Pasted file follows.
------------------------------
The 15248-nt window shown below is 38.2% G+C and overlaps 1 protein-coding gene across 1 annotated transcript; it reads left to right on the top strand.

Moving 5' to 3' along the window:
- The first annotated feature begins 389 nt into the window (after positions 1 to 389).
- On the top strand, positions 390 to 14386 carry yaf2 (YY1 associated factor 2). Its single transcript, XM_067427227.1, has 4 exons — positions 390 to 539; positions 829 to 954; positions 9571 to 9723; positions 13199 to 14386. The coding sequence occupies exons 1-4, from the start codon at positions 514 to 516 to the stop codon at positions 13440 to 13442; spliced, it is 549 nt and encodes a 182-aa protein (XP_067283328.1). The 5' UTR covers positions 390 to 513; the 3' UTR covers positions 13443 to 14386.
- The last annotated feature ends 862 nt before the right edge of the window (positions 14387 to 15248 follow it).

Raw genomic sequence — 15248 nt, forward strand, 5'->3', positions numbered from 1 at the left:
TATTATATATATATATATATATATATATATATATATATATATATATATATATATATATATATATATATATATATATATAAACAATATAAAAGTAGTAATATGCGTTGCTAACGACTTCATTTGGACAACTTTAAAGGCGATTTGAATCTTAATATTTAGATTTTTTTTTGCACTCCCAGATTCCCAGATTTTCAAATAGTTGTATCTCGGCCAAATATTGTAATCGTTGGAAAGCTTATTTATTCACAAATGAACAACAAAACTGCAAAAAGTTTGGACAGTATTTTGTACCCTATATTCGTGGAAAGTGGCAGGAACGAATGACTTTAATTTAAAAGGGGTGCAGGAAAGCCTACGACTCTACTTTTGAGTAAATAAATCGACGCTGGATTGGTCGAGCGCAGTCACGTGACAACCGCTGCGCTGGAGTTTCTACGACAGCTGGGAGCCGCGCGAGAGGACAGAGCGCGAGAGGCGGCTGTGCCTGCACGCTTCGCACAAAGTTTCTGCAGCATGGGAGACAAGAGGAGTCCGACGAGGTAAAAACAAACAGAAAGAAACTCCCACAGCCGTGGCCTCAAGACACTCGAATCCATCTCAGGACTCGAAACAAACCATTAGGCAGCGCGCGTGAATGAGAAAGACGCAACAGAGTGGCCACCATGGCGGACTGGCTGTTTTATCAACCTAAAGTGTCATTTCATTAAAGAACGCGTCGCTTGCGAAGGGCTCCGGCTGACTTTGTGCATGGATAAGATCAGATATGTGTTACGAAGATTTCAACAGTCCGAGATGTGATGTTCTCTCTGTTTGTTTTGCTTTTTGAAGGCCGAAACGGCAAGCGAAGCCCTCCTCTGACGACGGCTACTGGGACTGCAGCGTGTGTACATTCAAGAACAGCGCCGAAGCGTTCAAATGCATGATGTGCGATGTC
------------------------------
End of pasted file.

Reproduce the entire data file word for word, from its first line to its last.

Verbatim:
The 15248-nt window shown below is 38.2% G+C and overlaps 1 protein-coding gene across 1 annotated transcript; it reads left to right on the top strand.

Moving 5' to 3' along the window:
- The first annotated feature begins 389 nt into the window (after positions 1 to 389).
- On the top strand, positions 390 to 14386 carry yaf2 (YY1 associated factor 2). Its single transcript, XM_067427227.1, has 4 exons — positions 390 to 539; positions 829 to 954; positions 9571 to 9723; positions 13199 to 14386. The coding sequence occupies exons 1-4, from the start codon at positions 514 to 516 to the stop codon at positions 13440 to 13442; spliced, it is 549 nt and encodes a 182-aa protein (XP_067283328.1). The 5' UTR covers positions 390 to 513; the 3' UTR covers positions 13443 to 14386.
- The last annotated feature ends 862 nt before the right edge of the window (positions 14387 to 15248 follow it).

Raw genomic sequence — 15248 nt, forward strand, 5'->3', positions numbered from 1 at the left:
TATTATATATATATATATATATATATATATATATATATATATATATATATATATATATATATATATATATATATATATAAACAATATAAAAGTAGTAATATGCGTTGCTAACGACTTCATTTGGACAACTTTAAAGGCGATTTGAATCTTAATATTTAGATTTTTTTTTGCACTCCCAGATTCCCAGATTTTCAAATAGTTGTATCTCGGCCAAATATTGTAATCGTTGGAAAGCTTATTTATTCACAAATGAACAACAAAACTGCAAAAAGTTTGGACAGTATTTTGTACCCTATATTCGTGGAAAGTGGCAGGAACGAATGACTTTAATTTAAAAGGGGTGCAGGAAAGCCTACGACTCTACTTTTGAGTAAATAAATCGACGCTGGATTGGTCGAGCGCAGTCACGTGACAACCGCTGCGCTGGAGTTTCTACGACAGCTGGGAGCCGCGCGAGAGGACAGAGCGCGAGAGGCGGCTGTGCCTGCACGCTTCGCACAAAGTTTCTGCAGCATGGGAGACAAGAGGAGTCCGACGAGGTAAAAACAAACAGAAAGAAACTCCCACAGCCGTGGCCTCAAGACACTCGAATCCATCTCAGGACTCGAAACAAACCATTAGGCAGCGCGCGTGAATGAGAAAGACGCAACAGAGTGGCCACCATGGCGGACTGGCTGTTTTATCAACCTAAAGTGTCATTTCATTAAAGAACGCGTCGCTTGCGAAGGGCTCCGGCTGACTTTGTGCATGGATAAGATCAGATATGTGTTACGAAGATTTCAACAGTCCGAGATGTGATGTTCTCTCTGTTTGTTTTGCTTTTTGAAGGCCGAAACGGCAAGCGAAGCCCTCCTCTGACGACGGCTACTGGGACTGCAGCGTGTGTACATTCAAGAACAGCGCCGAAGCGTTCAAATGCATGATGTGCGATGTC